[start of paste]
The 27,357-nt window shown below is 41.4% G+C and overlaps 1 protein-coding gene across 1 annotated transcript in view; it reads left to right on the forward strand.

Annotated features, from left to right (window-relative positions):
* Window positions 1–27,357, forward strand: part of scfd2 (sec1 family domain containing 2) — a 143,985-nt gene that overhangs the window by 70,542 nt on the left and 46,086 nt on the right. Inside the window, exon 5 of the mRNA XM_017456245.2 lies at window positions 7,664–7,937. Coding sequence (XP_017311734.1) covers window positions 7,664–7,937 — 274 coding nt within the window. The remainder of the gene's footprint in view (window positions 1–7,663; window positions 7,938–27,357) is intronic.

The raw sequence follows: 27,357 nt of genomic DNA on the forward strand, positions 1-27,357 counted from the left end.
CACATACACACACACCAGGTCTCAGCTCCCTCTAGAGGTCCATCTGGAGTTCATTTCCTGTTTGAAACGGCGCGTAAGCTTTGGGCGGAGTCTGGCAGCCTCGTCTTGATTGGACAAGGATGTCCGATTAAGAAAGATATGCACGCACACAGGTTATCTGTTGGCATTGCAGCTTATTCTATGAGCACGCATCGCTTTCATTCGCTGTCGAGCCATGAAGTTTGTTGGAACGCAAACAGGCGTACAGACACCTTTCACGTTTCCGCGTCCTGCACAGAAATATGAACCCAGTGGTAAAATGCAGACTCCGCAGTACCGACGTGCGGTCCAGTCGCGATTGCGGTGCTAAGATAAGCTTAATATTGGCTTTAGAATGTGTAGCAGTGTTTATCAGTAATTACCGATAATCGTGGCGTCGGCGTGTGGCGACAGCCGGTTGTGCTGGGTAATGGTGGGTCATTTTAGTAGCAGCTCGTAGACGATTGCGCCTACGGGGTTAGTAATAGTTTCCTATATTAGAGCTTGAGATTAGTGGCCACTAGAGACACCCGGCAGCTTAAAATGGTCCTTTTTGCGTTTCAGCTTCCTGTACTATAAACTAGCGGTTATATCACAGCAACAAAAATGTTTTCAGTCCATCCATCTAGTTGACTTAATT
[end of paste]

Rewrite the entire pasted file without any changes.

The 27,357-nt window shown below is 41.4% G+C and overlaps 1 protein-coding gene across 1 annotated transcript in view; it reads left to right on the forward strand.

Annotated features, from left to right (window-relative positions):
* Window positions 1–27,357, forward strand: part of scfd2 (sec1 family domain containing 2) — a 143,985-nt gene that overhangs the window by 70,542 nt on the left and 46,086 nt on the right. Inside the window, exon 5 of the mRNA XM_017456245.2 lies at window positions 7,664–7,937. Coding sequence (XP_017311734.1) covers window positions 7,664–7,937 — 274 coding nt within the window. The remainder of the gene's footprint in view (window positions 1–7,663; window positions 7,938–27,357) is intronic.

The raw sequence follows: 27,357 nt of genomic DNA on the forward strand, positions 1-27,357 counted from the left end.
CACATACACACACACCAGGTCTCAGCTCCCTCTAGAGGTCCATCTGGAGTTCATTTCCTGTTTGAAACGGCGCGTAAGCTTTGGGCGGAGTCTGGCAGCCTCGTCTTGATTGGACAAGGATGTCCGATTAAGAAAGATATGCACGCACACAGGTTATCTGTTGGCATTGCAGCTTATTCTATGAGCACGCATCGCTTTCATTCGCTGTCGAGCCATGAAGTTTGTTGGAACGCAAACAGGCGTACAGACACCTTTCACGTTTCCGCGTCCTGCACAGAAATATGAACCCAGTGGTAAAATGCAGACTCCGCAGTACCGACGTGCGGTCCAGTCGCGATTGCGGTGCTAAGATAAGCTTAATATTGGCTTTAGAATGTGTAGCAGTGTTTATCAGTAATTACCGATAATCGTGGCGTCGGCGTGTGGCGACAGCCGGTTGTGCTGGGTAATGGTGGGTCATTTTAGTAGCAGCTCGTAGACGATTGCGCCTACGGGGTTAGTAATAGTTTCCTATATTAGAGCTTGAGATTAGTGGCCACTAGAGACACCCGGCAGCTTAAAATGGTCCTTTTTGCGTTTCAGCTTCCTGTACTATAAACTAGCGGTTATATCACAGCAACAAAAATGTTTTCAGTCCATCCATCTAGTTGACTTAATT